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Top of Utahns seek help for palm-related woes - Ogden Clinic provided source, Standard-Examiner 09/29/2013

(Standard-Examiner) OGDEN — Doctors are treating more and more patients with a little-known disease that causes an abnormal thickening beneath the skin in the palm of the hand.

The incidence of the disease is about three in 10,000, said Ogden Clinic orthopedic surgeon Dr. Kevin Stucki.

Although he does not believe the disorder is on the rise, he is seeing and treating more patients with it because he believes they are more educated about the illness and there are more attractive treatment options available.

The disease is characterized by thickening that occurs in the palm and can extend into the fingers. Firm cords and lumps may develop that can cause the fingers to bend into the palm, causing Dupuytren’s contracture. Stucki said.

“Although the skin may become involved in the process, the deeper structures such as the tendons are not directly involved,” he said.

Occasionally, the disease will cause thickening on top of the finger knuckles, or nodules or cords within the soles of the feet.”

Dr. Jon Donigan, an orthopedic surgeon at Tanner Clinic in Layton, said risk factors include family history, being male and having Northern European background, diabetes, alcoholism, epilepsy, smoking disorders and possibly repetitive hand trauma.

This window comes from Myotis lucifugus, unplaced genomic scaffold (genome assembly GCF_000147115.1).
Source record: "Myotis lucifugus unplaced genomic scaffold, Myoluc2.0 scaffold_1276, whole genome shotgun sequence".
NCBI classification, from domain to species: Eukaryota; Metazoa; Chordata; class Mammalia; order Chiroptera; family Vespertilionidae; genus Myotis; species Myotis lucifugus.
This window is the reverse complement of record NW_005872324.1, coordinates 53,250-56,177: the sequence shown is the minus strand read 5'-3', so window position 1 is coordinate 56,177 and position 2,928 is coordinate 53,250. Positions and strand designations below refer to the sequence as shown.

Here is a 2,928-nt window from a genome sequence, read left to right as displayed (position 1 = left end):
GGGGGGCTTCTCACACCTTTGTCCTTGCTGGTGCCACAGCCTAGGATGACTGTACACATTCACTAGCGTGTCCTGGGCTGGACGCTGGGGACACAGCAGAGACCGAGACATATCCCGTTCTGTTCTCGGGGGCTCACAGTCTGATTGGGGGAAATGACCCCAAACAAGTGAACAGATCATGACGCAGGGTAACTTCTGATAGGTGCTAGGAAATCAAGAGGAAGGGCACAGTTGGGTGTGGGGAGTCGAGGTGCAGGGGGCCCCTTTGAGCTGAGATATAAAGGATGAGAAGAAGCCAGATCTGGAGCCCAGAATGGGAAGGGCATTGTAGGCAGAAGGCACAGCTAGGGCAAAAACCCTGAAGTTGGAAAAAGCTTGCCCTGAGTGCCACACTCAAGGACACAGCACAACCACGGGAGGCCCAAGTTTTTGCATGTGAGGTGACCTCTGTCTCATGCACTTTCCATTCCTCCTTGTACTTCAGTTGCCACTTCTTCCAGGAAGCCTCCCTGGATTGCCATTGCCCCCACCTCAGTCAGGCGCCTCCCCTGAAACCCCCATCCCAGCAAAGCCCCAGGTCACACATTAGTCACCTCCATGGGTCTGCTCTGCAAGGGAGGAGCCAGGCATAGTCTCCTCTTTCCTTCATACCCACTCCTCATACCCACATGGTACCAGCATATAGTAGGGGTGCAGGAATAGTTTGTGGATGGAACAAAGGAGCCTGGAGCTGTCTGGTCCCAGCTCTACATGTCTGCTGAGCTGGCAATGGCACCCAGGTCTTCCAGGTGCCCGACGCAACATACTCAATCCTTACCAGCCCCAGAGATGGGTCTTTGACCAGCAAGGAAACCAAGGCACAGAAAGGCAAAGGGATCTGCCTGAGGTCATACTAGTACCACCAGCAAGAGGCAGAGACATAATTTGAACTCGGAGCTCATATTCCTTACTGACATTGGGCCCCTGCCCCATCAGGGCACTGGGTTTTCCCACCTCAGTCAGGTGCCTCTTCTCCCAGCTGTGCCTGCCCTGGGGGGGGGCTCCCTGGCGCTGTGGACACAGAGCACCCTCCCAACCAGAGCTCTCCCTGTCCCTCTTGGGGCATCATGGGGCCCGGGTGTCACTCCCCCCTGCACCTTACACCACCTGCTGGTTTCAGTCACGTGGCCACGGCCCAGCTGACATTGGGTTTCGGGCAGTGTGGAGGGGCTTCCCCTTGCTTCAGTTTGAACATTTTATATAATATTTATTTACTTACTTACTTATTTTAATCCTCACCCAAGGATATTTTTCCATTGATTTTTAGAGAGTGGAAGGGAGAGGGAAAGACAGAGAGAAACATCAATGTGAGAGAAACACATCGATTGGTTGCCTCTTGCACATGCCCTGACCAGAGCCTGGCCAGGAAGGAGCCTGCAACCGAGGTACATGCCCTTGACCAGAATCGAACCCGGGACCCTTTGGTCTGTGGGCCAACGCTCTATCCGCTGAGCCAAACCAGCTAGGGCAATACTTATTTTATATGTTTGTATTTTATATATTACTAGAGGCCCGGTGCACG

Mabel Woods said she started showing signs of the disease when she was 50 years old. The 70-year-old Ogden resident said she has it in both hands.

Woods said the disease runs in her family. Both her father and brother also suffer.

“My brother had surgery and I watched how painful the surgery and physical therapy was for him and the surgery did not correct his contracture,” she said.

“I made up my mind I wasn’t going to have surgery and lived with Dupuytren’s for 20 years.”

While the disease isn’t painful, Woods said she has trouble opening jars.

“It is just ugly to have your hands curled up,” she said.

Woods recently changed her mind, however, and Stucki treated her with an injection. The procedure took less than 30 minutes. The next day her hand was flat and she was able to use it.

“It was vastly different from the casts on the hands and month-long recovery my brother had experienced with surgery,” she said.

Stucki and Donigan said the first way to treat the disease is to observe it. Intervention is a last result when there is pain or functional impairment.

With initial diagnosis, Donigan said, some physicians will give a cortisone injection to help with the pain. This does not change the natural history or progression, but can help with the symptoms.

Stucki said the most exciting development in treatment is a medication that can be injected that essentially melts the cords and allows improved function without surgery.